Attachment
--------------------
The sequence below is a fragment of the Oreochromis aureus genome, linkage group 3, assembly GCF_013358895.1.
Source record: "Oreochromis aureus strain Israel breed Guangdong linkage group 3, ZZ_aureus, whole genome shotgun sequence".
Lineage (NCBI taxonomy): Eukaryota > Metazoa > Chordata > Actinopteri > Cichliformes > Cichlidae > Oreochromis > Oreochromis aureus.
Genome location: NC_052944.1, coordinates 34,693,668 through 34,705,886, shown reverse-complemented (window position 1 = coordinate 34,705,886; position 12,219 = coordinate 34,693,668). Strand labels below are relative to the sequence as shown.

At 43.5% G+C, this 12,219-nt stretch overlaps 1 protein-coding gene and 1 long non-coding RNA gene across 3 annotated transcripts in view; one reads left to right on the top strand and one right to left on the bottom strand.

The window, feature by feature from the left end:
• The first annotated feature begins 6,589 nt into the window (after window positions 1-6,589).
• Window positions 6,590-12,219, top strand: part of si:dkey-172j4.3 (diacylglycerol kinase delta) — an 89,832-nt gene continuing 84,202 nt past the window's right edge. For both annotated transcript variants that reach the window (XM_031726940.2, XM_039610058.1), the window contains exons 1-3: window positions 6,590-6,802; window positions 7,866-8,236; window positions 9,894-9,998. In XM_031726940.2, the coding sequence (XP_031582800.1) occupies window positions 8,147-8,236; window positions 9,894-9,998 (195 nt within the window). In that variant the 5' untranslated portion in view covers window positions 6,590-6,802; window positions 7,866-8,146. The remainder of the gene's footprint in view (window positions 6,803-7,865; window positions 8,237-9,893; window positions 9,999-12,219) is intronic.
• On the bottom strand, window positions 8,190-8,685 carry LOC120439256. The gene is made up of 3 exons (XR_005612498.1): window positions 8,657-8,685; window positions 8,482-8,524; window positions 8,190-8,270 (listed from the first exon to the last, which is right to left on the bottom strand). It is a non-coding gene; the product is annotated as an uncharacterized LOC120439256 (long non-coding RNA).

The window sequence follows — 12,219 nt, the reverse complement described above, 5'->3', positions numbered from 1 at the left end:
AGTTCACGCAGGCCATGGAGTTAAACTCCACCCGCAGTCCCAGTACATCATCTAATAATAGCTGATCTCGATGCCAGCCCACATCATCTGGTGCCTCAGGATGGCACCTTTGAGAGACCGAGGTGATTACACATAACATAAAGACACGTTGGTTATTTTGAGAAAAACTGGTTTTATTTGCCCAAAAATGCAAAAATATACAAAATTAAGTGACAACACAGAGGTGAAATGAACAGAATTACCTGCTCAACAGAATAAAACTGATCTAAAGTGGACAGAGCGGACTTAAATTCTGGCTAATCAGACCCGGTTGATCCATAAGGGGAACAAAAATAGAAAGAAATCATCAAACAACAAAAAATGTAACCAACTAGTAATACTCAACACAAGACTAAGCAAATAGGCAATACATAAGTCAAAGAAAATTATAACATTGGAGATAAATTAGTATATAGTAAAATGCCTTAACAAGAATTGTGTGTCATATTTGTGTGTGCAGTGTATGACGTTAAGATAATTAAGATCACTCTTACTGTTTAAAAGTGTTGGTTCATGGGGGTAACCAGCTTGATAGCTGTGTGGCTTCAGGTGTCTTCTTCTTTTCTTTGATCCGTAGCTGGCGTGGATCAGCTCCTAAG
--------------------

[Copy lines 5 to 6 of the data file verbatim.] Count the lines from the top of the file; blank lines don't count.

At 43.5% G+C, this 12,219-nt stretch overlaps 1 protein-coding gene and 1 long non-coding RNA gene across 3 annotated transcripts in view; one reads left to right on the top strand and one right to left on the bottom strand.

The window, feature by feature from the left end: